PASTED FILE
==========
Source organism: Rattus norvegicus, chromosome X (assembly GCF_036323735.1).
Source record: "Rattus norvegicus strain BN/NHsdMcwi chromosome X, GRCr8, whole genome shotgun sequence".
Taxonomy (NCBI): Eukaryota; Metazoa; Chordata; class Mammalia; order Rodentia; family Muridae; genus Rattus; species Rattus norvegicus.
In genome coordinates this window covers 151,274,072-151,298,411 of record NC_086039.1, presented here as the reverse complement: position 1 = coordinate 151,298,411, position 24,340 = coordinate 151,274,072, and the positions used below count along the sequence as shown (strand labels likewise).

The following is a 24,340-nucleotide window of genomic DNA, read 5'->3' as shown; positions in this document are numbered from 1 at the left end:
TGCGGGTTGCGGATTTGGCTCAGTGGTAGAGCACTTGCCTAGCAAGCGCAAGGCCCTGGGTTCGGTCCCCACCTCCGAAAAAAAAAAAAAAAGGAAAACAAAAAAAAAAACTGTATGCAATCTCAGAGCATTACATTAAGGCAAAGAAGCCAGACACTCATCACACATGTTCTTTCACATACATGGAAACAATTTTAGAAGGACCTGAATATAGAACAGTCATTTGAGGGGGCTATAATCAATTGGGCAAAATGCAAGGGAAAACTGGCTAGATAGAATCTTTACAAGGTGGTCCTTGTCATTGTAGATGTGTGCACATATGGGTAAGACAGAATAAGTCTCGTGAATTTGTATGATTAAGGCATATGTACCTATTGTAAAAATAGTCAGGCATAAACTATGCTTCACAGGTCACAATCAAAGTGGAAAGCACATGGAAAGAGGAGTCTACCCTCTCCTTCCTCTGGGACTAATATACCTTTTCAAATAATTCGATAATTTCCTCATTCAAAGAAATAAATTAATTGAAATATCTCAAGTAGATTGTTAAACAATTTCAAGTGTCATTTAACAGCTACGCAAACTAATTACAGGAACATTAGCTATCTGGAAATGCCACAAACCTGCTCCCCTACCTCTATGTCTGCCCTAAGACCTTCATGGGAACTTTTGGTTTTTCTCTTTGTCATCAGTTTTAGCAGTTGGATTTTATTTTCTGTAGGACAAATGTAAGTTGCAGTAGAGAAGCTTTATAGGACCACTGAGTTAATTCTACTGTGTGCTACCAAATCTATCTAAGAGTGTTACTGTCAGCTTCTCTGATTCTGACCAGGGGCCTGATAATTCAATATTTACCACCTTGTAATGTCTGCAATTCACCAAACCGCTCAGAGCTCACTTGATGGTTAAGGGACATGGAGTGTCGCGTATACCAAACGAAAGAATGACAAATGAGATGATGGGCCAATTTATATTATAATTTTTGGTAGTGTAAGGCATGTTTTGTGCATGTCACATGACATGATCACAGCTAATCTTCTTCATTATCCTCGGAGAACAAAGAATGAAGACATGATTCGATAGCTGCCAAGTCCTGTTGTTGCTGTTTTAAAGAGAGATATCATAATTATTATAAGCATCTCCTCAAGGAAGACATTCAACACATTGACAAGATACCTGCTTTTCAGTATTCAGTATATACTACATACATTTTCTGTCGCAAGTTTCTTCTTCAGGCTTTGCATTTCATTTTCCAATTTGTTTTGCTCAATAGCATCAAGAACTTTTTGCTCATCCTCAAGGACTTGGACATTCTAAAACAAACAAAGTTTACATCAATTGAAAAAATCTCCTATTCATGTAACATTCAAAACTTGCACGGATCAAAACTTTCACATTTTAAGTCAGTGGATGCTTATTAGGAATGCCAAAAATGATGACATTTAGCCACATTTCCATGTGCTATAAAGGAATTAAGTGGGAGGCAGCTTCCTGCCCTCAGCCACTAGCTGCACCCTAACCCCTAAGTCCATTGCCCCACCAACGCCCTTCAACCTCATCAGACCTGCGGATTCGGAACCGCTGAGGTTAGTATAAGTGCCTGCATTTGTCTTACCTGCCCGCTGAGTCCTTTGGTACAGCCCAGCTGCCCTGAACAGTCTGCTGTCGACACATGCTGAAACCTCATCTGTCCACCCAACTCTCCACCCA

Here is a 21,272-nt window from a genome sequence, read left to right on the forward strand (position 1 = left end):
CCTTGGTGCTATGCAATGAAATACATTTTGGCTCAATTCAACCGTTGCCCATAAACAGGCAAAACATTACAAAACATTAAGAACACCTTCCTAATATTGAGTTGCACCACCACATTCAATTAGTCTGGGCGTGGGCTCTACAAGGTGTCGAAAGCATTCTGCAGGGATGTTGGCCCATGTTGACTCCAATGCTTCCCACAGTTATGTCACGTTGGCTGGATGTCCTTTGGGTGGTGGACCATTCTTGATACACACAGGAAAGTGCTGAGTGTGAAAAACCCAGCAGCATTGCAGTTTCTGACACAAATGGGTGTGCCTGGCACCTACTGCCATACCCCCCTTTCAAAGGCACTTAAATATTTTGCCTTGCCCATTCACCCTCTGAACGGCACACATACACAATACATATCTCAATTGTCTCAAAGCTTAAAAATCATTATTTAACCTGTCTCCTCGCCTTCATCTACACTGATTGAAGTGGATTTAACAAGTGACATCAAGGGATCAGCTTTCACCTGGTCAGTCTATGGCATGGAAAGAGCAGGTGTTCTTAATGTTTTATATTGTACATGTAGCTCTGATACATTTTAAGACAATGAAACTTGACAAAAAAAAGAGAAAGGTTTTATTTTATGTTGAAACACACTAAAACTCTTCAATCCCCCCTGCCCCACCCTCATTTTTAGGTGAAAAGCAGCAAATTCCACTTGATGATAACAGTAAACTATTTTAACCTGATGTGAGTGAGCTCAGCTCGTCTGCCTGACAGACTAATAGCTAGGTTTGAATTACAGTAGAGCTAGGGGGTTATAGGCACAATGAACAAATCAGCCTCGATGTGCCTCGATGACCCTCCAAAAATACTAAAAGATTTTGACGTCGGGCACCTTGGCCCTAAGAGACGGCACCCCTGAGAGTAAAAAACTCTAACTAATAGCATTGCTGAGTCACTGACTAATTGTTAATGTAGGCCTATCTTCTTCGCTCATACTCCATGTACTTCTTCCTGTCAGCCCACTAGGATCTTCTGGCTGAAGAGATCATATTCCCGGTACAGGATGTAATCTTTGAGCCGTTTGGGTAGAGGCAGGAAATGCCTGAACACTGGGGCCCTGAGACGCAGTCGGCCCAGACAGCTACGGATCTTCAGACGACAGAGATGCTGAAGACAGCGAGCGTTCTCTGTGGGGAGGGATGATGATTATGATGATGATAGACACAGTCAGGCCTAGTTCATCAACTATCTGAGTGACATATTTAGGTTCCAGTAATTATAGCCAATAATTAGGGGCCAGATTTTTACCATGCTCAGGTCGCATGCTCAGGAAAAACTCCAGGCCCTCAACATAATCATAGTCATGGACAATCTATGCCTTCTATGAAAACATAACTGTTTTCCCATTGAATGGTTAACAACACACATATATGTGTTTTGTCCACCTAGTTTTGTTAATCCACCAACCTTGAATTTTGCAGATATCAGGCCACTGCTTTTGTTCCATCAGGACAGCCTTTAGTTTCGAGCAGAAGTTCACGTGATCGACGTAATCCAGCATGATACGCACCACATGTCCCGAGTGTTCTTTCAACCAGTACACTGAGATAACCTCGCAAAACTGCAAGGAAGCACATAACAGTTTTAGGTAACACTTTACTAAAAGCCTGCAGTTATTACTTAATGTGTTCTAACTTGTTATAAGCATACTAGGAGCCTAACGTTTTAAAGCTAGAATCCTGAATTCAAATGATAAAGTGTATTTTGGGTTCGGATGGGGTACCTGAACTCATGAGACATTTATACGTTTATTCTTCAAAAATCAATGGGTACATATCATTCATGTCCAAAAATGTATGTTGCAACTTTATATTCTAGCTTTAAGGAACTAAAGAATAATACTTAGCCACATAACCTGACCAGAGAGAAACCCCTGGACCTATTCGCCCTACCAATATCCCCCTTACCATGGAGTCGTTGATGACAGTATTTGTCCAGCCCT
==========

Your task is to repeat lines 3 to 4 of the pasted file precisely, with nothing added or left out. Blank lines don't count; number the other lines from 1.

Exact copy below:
Taxonomy (NCBI): Eukaryota; Metazoa; Chordata; class Mammalia; order Rodentia; family Muridae; genus Rattus; species Rattus norvegicus.
In genome coordinates this window covers 151,274,072-151,298,411 of record NC_086039.1, presented here as the reverse complement: position 1 = coordinate 151,298,411, position 24,340 = coordinate 151,274,072, and the positions used below count along the sequence as shown (strand labels likewise).